During a subsequent visit I saw the note had been answered. “Apologies, thought it was the cleaners, will bring some tomorrow.” I decided to seize this opportunity and added a note asking if anyone knew how long before the tenth floor would be renovated. I left a notepad and pen by the mirror. A day later six people had replied. Four had written that they had no idea, one had heard four months and another claimed a decision would be made during a meeting in September.

After this initial contact the mirror began to be used as a message board. We shared rumours of the tenth floor’s renovation and complained about company policy. There was something liberating about talking to strangers who work with you. I often wondered who the others were, but I also decided it was best not to know. What if one of them was my bastard line manager? Best not to know.

There was a fairly lax set of rules about using the facilities. It was generally accepted that each person had their own time to use the room. I switched back to my three o’clock shift and never ran into any of the other users. The policy for replacing the toilet paper and soap seemed to be if you could, you should. Well that’s how I saw it. For all I know it was just me and one other person replacing everything. Either way, from my point of view the system worked.

Working late one evening I headed to the tenth for a lavatory break. Even when the office was empty I preferred to use these toilets. They had become my lunch time jog, my coffee break and my morning cigarette all rolled into one. Awhile later, as I headed back towards the lift, I heard footsteps. I looked up and spotted a construction worker, with his back towards me, measuring one of the walls at the other end of corridor.

Again I had a moment of panic. I froze for a few seconds before silently slipping into the stairway. Here I took a deep breath and calmed down. So it had begun, the renovation was finally underway. For the next few weeks our message board was full of rumours. Some claimed we had less than a month, others at least three. Personally, having recently had my bathroom redone, I doubted the whole floor could be done in less than six months, but my suggestion was rubbished.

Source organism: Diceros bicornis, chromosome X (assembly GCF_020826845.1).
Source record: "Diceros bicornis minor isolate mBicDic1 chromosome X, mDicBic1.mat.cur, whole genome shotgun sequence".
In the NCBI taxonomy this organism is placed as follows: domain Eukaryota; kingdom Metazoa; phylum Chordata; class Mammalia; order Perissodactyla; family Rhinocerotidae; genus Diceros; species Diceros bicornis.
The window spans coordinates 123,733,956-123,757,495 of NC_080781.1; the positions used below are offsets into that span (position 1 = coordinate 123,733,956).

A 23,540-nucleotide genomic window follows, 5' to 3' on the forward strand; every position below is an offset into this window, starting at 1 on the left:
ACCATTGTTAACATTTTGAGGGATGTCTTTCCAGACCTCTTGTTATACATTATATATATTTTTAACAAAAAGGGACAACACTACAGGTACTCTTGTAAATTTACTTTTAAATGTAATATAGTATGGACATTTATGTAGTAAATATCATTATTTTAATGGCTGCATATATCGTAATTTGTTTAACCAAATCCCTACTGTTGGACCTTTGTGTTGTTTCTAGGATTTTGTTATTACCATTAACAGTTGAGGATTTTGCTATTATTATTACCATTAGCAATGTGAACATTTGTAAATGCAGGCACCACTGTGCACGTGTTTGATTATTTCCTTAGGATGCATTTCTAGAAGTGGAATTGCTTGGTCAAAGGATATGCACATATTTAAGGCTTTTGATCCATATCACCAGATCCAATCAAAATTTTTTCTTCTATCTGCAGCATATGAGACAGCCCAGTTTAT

Either way we were now sharing our space with a number of builders and their music. Our intimacy was melting away. After a few days I was on nodding terms with most of the workers, although I never said anything more than mumble “hello”. They seemed to regard me with a certain bemusement and never did more than nod and smile. Sometimes they completely ignored me, which I appreciated.

Inevitably, work began on the toilets. Luckily the first lavatory to be attacked was the women’s. At this point most of the notes were good humoured farewells – jokes about switching to the bush behind the parking lot, or paying the builders to take more time. One person seemed traumatised and wrote long notes about how much the place had meant to him and having no idea how to cope without it. After a couple of these messages appeared, someone suggested meeting up.

The post was met with a single enthusiastic response; “Great idea!!! We can talk about relocating options and keep this going!!!” Depressingly, this was the same handwriting that the previous unhappy notes had been scrawled in. Friday, from eight at the nearest pub was suggested as a meeting point. Again the newly enthusiastic poster responded; “Great, see you all there!!! I will be there at eight next to the bar with a G and T!!!” A couple of lukewarm “I’ll try and make it” and “maybe” notes appeared throughout the day.